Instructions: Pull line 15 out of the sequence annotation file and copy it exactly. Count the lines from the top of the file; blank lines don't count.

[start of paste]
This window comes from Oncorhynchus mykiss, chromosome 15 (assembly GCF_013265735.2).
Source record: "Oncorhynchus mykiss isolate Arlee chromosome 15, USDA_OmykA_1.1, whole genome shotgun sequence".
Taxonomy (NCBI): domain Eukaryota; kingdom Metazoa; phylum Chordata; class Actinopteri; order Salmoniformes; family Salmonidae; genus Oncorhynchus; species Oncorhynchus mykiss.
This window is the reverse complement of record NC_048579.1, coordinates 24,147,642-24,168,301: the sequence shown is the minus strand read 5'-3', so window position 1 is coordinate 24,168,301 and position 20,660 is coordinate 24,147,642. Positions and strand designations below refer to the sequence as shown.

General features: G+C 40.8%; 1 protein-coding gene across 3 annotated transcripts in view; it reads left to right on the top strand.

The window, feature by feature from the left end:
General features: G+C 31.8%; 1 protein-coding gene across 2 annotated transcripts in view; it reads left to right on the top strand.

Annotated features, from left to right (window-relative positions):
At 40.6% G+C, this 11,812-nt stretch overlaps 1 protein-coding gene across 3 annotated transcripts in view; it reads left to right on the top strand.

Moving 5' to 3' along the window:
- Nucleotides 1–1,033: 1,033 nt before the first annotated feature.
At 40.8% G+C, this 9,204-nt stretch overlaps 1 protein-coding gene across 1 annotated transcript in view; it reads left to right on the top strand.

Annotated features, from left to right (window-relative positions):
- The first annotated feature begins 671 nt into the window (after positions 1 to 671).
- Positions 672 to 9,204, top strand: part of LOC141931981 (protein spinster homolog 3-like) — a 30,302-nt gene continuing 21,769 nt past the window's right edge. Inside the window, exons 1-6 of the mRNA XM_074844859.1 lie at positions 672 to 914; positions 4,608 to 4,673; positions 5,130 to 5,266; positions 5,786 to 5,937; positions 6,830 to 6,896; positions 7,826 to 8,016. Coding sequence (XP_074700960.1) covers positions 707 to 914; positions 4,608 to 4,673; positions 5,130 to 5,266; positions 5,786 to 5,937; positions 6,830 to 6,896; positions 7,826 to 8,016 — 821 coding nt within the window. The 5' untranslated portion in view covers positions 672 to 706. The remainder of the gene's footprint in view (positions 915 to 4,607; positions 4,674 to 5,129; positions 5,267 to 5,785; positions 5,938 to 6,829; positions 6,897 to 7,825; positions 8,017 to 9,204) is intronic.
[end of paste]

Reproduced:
- Positions 672 to 9,204, top strand: part of LOC141931981 (protein spinster homolog 3-like) — a 30,302-nt gene continuing 21,769 nt past the window's right edge. Inside the window, exons 1-6 of the mRNA XM_074844859.1 lie at positions 672 to 914; positions 4,608 to 4,673; positions 5,130 to 5,266; positions 5,786 to 5,937; positions 6,830 to 6,896; positions 7,826 to 8,016. Coding sequence (XP_074700960.1) covers positions 707 to 914; positions 4,608 to 4,673; positions 5,130 to 5,266; positions 5,786 to 5,937; positions 6,830 to 6,896; positions 7,826 to 8,016 — 821 coding nt within the window. The 5' untranslated portion in view covers positions 672 to 706. The remainder of the gene's footprint in view (positions 915 to 4,607; positions 4,674 to 5,129; positions 5,267 to 5,785; positions 5,938 to 6,829; positions 6,897 to 7,825; positions 8,017 to 9,204) is intronic.